Figure 1. A Rougheye rockfish

How long do they live? A really long time. Some specimens found were over 200 years old [1] and this species does not display signs of aging (negligible senescence) [2].

Where are they found? The cold depths of the North Pacific ocean where temperatures are around 31.4° F to 40.8° F [3].

What do they eat? Mostly shrimp, but they’ll eat smaller fish and crab as well [3].

Figure 2. Rougheye rockfish.

What do they look like?
These fish can appear pink in color or brown. They can grow to be 40 cm in length and the maximum weight recorded (so far) is 14 pounds [4]. See figures 1 and 2.

How do they reproduce?  Rougheye rockfish are viviparous, which means that their eggs are fertilized and incubated internally and they give live birth. Although most publications mention that these fish are slow growing, I could not track down the age at which the fish reach reproductive maturity. They do, however, continue to reproduce with no problem into extreme old age, indicating negligible senescence [2].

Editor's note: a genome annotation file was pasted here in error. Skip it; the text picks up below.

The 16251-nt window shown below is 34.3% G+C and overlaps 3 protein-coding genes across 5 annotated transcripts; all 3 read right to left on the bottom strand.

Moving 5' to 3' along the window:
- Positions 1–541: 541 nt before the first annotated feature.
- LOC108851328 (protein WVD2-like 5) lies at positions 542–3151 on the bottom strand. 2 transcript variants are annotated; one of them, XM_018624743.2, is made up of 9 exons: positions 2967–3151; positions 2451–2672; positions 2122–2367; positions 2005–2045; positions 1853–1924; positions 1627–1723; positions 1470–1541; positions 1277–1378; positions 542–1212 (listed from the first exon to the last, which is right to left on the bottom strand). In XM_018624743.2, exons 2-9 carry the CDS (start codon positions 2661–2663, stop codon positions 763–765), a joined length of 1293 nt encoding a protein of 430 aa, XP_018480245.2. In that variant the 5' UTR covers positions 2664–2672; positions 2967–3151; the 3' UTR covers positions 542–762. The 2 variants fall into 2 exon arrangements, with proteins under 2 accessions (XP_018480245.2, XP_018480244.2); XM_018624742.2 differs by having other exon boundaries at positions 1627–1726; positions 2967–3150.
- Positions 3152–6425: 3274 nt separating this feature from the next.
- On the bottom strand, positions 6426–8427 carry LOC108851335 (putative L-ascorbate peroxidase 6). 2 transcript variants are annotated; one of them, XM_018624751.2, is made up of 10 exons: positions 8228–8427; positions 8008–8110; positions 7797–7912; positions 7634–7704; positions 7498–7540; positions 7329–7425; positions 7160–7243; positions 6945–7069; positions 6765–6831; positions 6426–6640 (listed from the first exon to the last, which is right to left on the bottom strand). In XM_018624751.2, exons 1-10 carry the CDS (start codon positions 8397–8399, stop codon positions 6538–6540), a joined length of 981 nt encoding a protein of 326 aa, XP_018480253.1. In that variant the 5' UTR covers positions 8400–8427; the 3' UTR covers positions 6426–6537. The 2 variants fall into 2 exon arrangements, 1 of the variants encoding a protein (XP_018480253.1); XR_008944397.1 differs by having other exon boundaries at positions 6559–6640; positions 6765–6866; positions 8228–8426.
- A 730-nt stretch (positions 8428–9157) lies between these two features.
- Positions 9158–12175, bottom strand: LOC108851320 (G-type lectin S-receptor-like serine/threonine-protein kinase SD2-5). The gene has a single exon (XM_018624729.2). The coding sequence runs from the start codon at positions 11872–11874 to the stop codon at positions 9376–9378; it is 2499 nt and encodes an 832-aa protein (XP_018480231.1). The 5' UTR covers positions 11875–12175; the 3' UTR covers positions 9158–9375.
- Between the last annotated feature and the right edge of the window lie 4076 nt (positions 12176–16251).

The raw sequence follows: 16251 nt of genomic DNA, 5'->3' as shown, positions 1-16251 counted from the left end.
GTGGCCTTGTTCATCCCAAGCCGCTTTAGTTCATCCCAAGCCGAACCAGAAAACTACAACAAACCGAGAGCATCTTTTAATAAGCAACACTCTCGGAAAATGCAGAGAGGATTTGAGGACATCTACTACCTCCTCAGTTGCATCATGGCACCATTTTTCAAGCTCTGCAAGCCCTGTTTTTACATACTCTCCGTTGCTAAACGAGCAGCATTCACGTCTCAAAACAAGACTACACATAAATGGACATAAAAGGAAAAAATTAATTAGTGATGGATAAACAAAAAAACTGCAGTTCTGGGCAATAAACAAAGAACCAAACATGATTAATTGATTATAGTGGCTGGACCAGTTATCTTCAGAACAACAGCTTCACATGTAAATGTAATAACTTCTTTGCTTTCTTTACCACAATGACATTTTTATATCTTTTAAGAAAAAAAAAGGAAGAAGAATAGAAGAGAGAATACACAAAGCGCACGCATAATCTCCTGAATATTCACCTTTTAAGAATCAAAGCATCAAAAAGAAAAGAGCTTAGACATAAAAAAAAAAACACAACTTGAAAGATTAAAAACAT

How do scientists know how old they are? Tag and recapture, otoliths counts, and radioactive decay dating of otoliths [1].

So what are we lacking? There’s still a lot of questions about, well, everything to do with this fish. It’s hard to study deep water fish because they die when you try to bring them to the surface. When do they reach reproductive maturity?

There is information regarding the genome of Sebastes aleutianus uploaded to NCBI (National Center for Biotechnology Information). There is also a little information about the mitochondrial genes that you can find by clicking here.

Conservation status: Unknown.

Please contact me if you any information about these long-lived fish and how they age.

  1. Cailliet, G. M., et al. “Age determination and validation studies of marine fishes: do deep-dwellers live longer?.” Experimental gerontology 36.4 (2001): 739-764.
  2. de Bruin, Jan-Peter, et al. “Ovarian aging in two species of long-lived rockfish, Sebastes aleutianus and S. alutus.” Biology of reproduction 71.3 (2004): 1036-1042.
  3. “Rougheye rockfish”. Alaska Fisheries Science Center. NOAA. Retrieved 2016-9-7.
  4. IGFA Scale Master Hall of Champions.